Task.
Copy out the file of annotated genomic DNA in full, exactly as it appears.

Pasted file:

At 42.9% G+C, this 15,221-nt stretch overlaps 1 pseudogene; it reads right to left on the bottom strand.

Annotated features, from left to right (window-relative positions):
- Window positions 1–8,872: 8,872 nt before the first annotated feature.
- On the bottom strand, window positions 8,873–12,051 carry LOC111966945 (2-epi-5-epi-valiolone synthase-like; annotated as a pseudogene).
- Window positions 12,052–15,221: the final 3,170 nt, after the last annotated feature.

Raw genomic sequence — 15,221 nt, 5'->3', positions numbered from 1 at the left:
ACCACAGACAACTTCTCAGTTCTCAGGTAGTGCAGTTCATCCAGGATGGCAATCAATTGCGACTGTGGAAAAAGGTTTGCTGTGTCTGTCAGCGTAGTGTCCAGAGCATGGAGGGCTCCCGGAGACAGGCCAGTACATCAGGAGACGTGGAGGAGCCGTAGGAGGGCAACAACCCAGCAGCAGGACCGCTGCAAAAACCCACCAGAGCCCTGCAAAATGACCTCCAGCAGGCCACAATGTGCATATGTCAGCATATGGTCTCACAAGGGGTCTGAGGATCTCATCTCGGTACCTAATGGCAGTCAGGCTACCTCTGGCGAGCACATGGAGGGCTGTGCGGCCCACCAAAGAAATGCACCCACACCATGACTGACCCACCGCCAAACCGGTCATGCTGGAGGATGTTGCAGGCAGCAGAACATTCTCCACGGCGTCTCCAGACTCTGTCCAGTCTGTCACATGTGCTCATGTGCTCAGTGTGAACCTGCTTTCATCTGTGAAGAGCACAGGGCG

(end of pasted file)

At 42.9% G+C, this 15,221-nt stretch overlaps 1 pseudogene; it reads right to left on the bottom strand.

Annotated features, from left to right (window-relative positions):
- Window positions 1–8,872: 8,872 nt before the first annotated feature.
- On the bottom strand, window positions 8,873–12,051 carry LOC111966945 (2-epi-5-epi-valiolone synthase-like; annotated as a pseudogene).
- Window positions 12,052–15,221: the final 3,170 nt, after the last annotated feature.

Raw genomic sequence — 15,221 nt, 5'->3', positions numbered from 1 at the left:
ACCACAGACAACTTCTCAGTTCTCAGGTAGTGCAGTTCATCCAGGATGGCAATCAATTGCGACTGTGGAAAAAGGTTTGCTGTGTCTGTCAGCGTAGTGTCCAGAGCATGGAGGGCTCCCGGAGACAGGCCAGTACATCAGGAGACGTGGAGGAGCCGTAGGAGGGCAACAACCCAGCAGCAGGACCGCTGCAAAAACCCACCAGAGCCCTGCAAAATGACCTCCAGCAGGCCACAATGTGCATATGTCAGCATATGGTCTCACAAGGGGTCTGAGGATCTCATCTCGGTACCTAATGGCAGTCAGGCTACCTCTGGCGAGCACATGGAGGGCTGTGCGGCCCACCAAAGAAATGCACCCACACCATGACTGACCCACCGCCAAACCGGTCATGCTGGAGGATGTTGCAGGCAGCAGAACATTCTCCACGGCGTCTCCAGACTCTGTCCAGTCTGTCACATGTGCTCATGTGCTCAGTGTGAACCTGCTTTCATCTGTGAAGAGCACAGGGCG